The latest book I’ve read is How to Break a Terrorist: The U.S. Interrogators Who Used Brains, Not Brutality, to Take Down the Deadliest Man in Iraq by Matthew Alexander and John Bruning.
In the wake of the Abu Ghraib abuses, this story follows the actions of one interrogator in Iraq and his attempts to convert his fellow ‘gators to new methods that use compassion, understanding of their culture and religion to find common ground. Although his methods met with some resistance from the top as well as his peers, ultimately his methods are allowed to speak for themselves. While other other ‘gators are have no success with the traditional “fear and control” methods Alexander is able to build trust and provide valuable leads. He was able to get high level Al Qaeda leaders to sell out their superiors and ultimately Al Zarqawi for little more than an extra blanket and a paperback copy of a Harry Potter book.
This is the first book I’ve read that had large black marks through several paragraphs. Some of the information was sensitive to national security and was deleted by the Department of Defense. Originally the book had substantially more sections deleted by the DoD, but the author successfully sued to have those sections remain since he could show that all that information was also available from public domain sources.
One of the most interesting point to me was how few truly dedicated Al Qaeda leaders he actually found. Most of his peers used the phrase “Kool-Aid drinking Al Qaeda” to describe those who had truly forsaken all other ties including family to join the cause. By assuming that each detainee held these values the other ‘gators created an artificial barrier that they felt they had to tear down before they could get any other information from them. In actually this wall did not exist. Most would provide information to Alexander after he just explained to them that they both just wanted and Iraq where families could live in peace. The only true “Kool-Aid drinker” he found was a cocky 12-year old boy whose arrogance and desire to impress his captors provider valuable information. In the process of name dropping to show how high up he was in the organization he ultimately betrayed them. It’s both sad and comforting that this was the only “Kool-Aid drinker” Alexander found. Comforting because it shows how few are truly convinced that Al Qaeda is right. Sad because it shows how delusional the next generation may become.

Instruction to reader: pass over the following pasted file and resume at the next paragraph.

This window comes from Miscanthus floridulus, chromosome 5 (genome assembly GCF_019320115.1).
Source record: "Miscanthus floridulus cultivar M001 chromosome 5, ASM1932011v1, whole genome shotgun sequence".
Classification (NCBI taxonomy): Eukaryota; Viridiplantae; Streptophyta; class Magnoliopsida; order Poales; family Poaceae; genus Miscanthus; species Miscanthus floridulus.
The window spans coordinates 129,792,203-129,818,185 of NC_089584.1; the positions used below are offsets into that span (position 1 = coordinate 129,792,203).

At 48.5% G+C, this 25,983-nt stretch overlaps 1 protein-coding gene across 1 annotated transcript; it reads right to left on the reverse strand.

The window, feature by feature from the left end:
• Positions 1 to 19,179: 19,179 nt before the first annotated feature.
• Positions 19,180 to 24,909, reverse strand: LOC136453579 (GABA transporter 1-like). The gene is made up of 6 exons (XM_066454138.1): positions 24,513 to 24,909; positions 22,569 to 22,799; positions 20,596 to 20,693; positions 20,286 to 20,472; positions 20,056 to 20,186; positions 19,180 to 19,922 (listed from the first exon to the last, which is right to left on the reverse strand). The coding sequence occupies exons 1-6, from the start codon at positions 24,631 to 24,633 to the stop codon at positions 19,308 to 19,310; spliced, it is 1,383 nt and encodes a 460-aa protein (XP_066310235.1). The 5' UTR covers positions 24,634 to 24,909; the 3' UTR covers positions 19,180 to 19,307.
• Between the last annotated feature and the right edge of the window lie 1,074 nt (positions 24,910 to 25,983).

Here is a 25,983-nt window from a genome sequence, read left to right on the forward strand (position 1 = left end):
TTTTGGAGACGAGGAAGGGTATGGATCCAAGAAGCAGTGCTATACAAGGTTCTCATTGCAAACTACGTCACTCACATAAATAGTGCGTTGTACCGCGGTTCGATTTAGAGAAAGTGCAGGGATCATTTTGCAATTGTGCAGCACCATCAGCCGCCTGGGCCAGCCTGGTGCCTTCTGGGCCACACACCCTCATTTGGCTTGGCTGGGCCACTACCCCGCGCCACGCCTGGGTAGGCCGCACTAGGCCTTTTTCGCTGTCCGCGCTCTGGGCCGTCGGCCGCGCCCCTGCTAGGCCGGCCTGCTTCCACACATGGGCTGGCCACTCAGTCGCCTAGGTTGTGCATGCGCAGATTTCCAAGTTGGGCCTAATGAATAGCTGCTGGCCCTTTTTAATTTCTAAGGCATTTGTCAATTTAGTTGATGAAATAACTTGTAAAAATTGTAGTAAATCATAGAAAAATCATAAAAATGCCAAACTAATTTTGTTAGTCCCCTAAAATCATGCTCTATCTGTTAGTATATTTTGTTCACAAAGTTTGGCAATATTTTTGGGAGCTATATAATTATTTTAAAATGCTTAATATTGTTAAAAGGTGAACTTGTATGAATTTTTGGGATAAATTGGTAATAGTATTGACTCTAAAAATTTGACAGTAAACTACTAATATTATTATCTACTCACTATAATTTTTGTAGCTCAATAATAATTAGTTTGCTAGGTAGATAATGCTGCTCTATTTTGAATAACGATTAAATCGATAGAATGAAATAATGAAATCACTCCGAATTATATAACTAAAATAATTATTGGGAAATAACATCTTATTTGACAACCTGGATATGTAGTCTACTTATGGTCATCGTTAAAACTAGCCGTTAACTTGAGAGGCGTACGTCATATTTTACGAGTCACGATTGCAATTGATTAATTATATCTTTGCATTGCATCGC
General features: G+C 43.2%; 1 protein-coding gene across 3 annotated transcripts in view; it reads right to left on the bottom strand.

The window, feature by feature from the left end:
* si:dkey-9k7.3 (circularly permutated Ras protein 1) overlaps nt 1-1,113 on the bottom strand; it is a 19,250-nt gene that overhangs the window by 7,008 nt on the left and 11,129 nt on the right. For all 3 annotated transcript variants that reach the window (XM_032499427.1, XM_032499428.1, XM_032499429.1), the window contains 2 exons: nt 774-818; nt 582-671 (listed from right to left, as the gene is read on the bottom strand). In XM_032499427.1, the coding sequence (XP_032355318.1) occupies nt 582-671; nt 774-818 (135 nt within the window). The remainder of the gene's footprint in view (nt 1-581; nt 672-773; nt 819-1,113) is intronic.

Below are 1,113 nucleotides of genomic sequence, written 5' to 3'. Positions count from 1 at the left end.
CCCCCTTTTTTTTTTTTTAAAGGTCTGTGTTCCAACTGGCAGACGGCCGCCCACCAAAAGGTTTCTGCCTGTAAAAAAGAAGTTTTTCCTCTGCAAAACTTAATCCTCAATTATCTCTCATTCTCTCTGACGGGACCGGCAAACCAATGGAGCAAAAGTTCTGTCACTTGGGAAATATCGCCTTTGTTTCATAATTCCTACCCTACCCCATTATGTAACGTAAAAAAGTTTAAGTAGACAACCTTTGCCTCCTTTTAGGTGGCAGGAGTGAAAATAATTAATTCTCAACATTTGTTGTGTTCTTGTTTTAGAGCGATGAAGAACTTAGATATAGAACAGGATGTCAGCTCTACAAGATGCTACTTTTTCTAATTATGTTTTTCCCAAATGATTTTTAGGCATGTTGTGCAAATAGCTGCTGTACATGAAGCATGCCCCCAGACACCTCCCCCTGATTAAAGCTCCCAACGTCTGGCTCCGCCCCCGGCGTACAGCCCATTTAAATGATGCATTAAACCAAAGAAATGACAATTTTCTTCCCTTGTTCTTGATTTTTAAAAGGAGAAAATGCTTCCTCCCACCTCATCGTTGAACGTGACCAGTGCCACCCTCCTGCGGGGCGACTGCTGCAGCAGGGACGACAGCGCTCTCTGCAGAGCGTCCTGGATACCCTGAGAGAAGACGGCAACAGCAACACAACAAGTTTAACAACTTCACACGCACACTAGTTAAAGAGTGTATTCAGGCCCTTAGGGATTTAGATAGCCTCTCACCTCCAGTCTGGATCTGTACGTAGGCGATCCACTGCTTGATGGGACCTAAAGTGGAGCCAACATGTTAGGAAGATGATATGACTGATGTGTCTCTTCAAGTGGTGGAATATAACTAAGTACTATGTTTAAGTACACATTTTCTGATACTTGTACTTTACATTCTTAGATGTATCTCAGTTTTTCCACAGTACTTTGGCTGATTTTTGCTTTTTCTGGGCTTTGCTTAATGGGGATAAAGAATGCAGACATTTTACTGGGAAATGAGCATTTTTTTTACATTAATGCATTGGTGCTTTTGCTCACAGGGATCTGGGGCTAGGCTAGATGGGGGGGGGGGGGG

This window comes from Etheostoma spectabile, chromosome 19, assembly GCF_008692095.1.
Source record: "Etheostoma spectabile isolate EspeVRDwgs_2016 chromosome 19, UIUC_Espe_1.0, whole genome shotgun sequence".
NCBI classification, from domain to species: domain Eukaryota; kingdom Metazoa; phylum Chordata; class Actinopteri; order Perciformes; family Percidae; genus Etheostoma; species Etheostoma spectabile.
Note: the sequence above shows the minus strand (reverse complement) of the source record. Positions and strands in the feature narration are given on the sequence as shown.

One chapter of this book details how Alexander was forced to apologize to a family that was detained accidentally. His methods allow for and even demand that such efforts take place. By not automatically treating them as criminals and sticking to his philosophy of respect he was able to leave these law abiding Iraqis with a hand shack and a thank you. They even thanked and blessed him. Because in spite of the error they knew that he was honestly searching for a peaceful Iraq. If other chapters don’t convince you that we should be treating detainees with respect this one will.
If you believe that the ends justifies the means you won’t enjoy this book. If you think Al Qaeda was in Iraq before 2003 you won’t enjoy this book. If you think that harsh interrogation techniques like stress positions and water-boarding are effective and moral you will not enjoy reading this book. If you think that in order to fight and enemy you have to act like that enemy, and if you believe that dehumanizing your enemy will result in anything positive at all then you should avoid reading this book. Because in How to Break a Terrorist the author effectively demonstrates how simply treating a detainee with respect and building on things that we have in common is moral and effective, especially compared to the fear and control techniques used by others.
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